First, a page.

8 am PST, I was racing out of my hotel room to catch a flight back to New York. It was a big Friday; I had just come off the successful taping of a TV show but that was not the reason it was monumental. It was huge because this was the day my daughter would find out whether she made the volleyball team.
Last year, Casey made the freshman team, a rather heady accomplishment given this was her first foray into team sports. The night after the cuts were announced, I was talking to several mothers whose daughters did not make the team; they felt that everyone should have been put on the squad, a concept that made me bristle. And I told them so.. yes I did.
I continue to stand by my conviction, even after the phone call Friday morning from 3 time zones away, with my sobbing daughter telling me she didn’t make the JV squad.
Of course, I felt like the worst mother in the world; here I was in sunny Southern California while my first born was standing under her very own rain cloud. And as much as I wanted to email the coach, plead her case, to tell her how good Casey was and inform her of the very grave mistake she was making by passing on my clearly talented daughter, I did not.
Because not everyone deserves a trophy.
Now here’s the part that might blow your mind a little. I maintain that not making the team was good for Casey, providing some invaluable (albeit painful) life lessons.
It’s Not A Dead End, It’s A Detour 1 of 7I told Casey her father and I would do what we needed to do to help her succeed. If that meant spending money on volleyball camp or whatever else, we were willing to do it but that she had to take ownership. That meant asking questions of the coach to assess her performance, doing the research and presenting to us the camp that would help her most. Her chances of success are greater if she owns the solution. photo credit: Rene Syler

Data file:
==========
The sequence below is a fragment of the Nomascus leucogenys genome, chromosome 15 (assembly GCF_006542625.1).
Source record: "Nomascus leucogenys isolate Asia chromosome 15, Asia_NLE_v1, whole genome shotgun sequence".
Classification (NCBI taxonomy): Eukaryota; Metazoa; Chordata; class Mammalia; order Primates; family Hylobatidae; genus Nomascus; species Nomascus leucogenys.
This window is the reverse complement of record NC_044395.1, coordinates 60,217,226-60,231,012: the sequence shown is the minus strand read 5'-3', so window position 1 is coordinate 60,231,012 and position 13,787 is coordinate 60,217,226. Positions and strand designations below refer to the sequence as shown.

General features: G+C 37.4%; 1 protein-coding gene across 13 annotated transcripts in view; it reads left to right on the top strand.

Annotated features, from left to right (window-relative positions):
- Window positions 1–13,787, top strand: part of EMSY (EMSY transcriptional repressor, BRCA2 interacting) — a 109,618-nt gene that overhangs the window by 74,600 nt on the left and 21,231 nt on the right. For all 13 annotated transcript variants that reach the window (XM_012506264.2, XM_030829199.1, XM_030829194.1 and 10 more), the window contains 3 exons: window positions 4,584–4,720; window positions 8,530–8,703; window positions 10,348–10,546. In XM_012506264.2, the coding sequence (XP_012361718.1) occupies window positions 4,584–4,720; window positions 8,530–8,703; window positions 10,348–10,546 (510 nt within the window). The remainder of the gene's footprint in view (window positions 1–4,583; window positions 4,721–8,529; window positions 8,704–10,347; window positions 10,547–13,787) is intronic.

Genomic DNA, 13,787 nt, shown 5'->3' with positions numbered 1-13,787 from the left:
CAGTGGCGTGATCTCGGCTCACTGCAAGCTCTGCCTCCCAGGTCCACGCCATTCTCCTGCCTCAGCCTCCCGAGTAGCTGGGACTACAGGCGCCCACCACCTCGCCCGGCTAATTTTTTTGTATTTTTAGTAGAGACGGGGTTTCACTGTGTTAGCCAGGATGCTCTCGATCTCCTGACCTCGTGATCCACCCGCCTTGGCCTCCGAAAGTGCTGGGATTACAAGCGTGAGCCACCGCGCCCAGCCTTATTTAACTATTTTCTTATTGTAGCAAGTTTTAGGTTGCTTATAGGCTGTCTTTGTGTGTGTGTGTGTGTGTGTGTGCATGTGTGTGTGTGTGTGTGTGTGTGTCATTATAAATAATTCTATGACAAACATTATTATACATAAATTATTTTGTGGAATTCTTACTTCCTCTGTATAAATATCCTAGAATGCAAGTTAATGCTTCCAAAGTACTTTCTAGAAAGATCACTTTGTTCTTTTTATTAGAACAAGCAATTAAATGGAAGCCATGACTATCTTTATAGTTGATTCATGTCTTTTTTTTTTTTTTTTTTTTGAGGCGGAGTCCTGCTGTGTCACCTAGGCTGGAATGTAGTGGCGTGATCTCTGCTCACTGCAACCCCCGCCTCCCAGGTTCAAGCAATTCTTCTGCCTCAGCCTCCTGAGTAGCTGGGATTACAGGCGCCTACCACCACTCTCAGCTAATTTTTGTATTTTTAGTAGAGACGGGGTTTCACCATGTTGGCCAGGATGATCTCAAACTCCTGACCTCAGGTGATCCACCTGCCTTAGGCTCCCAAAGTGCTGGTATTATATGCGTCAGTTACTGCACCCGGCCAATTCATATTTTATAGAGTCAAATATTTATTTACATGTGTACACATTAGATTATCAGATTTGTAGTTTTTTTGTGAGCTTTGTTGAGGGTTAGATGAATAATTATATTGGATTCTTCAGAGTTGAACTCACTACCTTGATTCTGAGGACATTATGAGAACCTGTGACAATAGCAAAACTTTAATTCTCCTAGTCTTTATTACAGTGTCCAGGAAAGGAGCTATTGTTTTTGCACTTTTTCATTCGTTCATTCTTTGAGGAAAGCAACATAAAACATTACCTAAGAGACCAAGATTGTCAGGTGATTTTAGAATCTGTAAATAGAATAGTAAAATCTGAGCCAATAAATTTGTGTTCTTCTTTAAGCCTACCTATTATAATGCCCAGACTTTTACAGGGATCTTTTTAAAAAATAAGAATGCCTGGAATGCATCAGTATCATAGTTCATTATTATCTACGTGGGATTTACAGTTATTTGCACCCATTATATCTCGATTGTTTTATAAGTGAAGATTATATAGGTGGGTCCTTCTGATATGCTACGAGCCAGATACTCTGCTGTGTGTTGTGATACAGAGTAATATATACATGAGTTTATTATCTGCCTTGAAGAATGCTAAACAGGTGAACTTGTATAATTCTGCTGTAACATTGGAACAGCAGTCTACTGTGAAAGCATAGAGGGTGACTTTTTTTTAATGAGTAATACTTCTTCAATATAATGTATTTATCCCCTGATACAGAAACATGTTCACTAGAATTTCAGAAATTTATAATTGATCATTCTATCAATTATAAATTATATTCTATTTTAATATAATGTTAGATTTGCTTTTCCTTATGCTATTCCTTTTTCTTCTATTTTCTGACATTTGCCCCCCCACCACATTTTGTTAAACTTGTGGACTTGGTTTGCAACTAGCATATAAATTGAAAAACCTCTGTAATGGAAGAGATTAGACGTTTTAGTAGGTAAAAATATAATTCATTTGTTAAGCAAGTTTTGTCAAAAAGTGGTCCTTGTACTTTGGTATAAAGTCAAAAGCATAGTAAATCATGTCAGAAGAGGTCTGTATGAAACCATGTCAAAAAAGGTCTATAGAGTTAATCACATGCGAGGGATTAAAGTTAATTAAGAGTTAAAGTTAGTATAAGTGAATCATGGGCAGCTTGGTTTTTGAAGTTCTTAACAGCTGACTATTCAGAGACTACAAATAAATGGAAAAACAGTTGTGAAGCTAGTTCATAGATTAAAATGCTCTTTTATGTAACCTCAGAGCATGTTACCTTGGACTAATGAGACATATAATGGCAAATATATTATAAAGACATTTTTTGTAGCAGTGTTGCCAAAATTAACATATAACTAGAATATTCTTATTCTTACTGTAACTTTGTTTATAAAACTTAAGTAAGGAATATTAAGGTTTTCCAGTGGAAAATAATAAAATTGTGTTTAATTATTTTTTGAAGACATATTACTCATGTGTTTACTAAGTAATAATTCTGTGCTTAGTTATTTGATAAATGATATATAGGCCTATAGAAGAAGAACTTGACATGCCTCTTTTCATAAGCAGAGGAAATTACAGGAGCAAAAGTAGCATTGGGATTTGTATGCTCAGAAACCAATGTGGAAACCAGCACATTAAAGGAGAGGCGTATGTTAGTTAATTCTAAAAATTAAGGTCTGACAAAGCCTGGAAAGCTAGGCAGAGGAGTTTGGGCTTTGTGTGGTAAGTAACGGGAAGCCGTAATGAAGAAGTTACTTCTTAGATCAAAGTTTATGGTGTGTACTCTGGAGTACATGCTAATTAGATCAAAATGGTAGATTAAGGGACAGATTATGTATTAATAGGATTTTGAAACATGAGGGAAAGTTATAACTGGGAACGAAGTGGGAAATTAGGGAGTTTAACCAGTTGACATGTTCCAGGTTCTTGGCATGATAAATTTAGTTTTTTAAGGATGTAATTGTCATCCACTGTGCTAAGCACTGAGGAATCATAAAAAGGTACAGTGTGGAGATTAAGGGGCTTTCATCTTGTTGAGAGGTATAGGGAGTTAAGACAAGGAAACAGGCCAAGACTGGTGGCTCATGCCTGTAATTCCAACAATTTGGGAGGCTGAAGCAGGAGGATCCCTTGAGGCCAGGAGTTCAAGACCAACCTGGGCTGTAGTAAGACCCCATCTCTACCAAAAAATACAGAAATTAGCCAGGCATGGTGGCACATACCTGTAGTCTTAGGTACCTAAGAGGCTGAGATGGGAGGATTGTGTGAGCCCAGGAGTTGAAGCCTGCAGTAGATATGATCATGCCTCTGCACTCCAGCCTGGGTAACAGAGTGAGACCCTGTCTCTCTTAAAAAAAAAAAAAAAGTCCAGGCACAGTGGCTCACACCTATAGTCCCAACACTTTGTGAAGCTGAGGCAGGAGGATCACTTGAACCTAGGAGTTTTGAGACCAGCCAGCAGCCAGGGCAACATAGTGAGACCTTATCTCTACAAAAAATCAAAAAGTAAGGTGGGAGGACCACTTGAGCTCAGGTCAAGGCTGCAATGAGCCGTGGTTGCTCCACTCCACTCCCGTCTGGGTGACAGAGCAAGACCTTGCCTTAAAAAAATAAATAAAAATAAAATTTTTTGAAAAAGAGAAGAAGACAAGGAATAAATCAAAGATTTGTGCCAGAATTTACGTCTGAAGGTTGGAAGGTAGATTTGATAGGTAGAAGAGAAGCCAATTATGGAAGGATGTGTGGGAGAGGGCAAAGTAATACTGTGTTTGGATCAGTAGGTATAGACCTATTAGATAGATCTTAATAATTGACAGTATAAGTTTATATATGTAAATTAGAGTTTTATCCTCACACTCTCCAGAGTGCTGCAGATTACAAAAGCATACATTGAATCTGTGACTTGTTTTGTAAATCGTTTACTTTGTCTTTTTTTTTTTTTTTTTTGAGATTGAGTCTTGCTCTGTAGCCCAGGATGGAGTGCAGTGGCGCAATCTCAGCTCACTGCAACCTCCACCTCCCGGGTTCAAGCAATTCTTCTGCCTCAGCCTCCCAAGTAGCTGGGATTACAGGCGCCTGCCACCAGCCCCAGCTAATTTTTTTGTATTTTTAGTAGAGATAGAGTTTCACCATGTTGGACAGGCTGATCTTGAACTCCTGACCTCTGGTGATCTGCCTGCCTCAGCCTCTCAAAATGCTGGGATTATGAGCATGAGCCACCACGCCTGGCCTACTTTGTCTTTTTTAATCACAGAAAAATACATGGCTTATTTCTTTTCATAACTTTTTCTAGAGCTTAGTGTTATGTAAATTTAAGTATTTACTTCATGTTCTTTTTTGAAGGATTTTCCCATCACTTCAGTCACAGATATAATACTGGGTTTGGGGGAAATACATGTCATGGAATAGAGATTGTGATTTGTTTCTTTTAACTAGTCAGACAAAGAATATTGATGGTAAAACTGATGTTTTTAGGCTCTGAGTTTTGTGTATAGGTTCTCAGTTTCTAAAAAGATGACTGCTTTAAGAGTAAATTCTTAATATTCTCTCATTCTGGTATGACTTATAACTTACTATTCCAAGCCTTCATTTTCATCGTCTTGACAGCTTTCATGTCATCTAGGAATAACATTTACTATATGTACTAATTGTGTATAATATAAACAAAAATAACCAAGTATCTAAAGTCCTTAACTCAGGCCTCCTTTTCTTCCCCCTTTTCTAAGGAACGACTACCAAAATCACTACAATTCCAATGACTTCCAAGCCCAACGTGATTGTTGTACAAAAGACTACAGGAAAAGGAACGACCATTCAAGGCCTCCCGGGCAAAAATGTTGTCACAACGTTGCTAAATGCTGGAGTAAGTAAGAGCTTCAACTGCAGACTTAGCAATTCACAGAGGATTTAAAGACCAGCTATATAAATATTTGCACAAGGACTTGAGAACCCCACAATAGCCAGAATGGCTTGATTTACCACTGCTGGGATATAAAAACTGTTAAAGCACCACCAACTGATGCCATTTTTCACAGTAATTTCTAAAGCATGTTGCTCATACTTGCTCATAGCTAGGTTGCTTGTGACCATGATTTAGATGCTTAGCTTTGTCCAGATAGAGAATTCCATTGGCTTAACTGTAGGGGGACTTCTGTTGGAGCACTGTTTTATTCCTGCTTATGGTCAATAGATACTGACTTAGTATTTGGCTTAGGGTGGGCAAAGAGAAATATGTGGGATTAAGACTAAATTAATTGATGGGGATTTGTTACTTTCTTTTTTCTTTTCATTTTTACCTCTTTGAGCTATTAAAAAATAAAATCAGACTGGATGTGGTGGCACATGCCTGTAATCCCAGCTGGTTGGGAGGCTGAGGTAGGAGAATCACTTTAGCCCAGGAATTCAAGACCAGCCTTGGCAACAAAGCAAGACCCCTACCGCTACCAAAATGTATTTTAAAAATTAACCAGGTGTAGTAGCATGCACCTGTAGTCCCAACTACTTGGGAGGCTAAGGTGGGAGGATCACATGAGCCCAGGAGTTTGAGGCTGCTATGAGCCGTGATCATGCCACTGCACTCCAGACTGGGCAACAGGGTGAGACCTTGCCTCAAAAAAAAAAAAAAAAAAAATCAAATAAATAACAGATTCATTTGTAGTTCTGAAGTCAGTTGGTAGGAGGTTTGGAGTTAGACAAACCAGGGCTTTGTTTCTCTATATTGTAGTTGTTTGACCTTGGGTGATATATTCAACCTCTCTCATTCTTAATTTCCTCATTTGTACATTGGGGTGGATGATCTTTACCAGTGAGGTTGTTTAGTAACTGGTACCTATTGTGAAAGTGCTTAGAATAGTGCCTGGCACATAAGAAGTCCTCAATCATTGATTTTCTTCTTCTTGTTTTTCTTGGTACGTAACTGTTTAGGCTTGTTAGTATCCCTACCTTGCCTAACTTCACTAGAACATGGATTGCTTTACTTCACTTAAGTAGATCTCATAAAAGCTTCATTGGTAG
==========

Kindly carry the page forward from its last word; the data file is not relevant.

What It Takes To Be A Champion 2 of 7One of the things that shocked Casey was that some freshmen made the team. She assumed (incorrectly) that they would not and was surprised when they did. I explained the coach had a job to do; to field the best squad she could, no matter their class. You don't get a gold medal for time and grade. photo credit: Rene Syler
This Is A Defining Moment 3 of 7
How To Handle Disappointment 4 of 7
Attitude RULES! 5 of 7
There’s Always A Work Around 6 of 7To that end, I told my daughter to meet with the coach to see if she could practice with the team, be an alternate or serve in some other capacity. photo credit: Rene Syler
I’ll always be there for her 7 of 7But I won't fight her battles. As I said I really wanted to call the coach and have seen parents do exactly that. But that would not teach Casey anything except how to expect me to ride in to save the day. I told her I would help her figure out what to say to the coach, even attend the meeting with her but she would call it and she would do the talking. photo credit: Rene Syler
Nice to meet you! You can find out more about me on my blog, Good Enough Mother.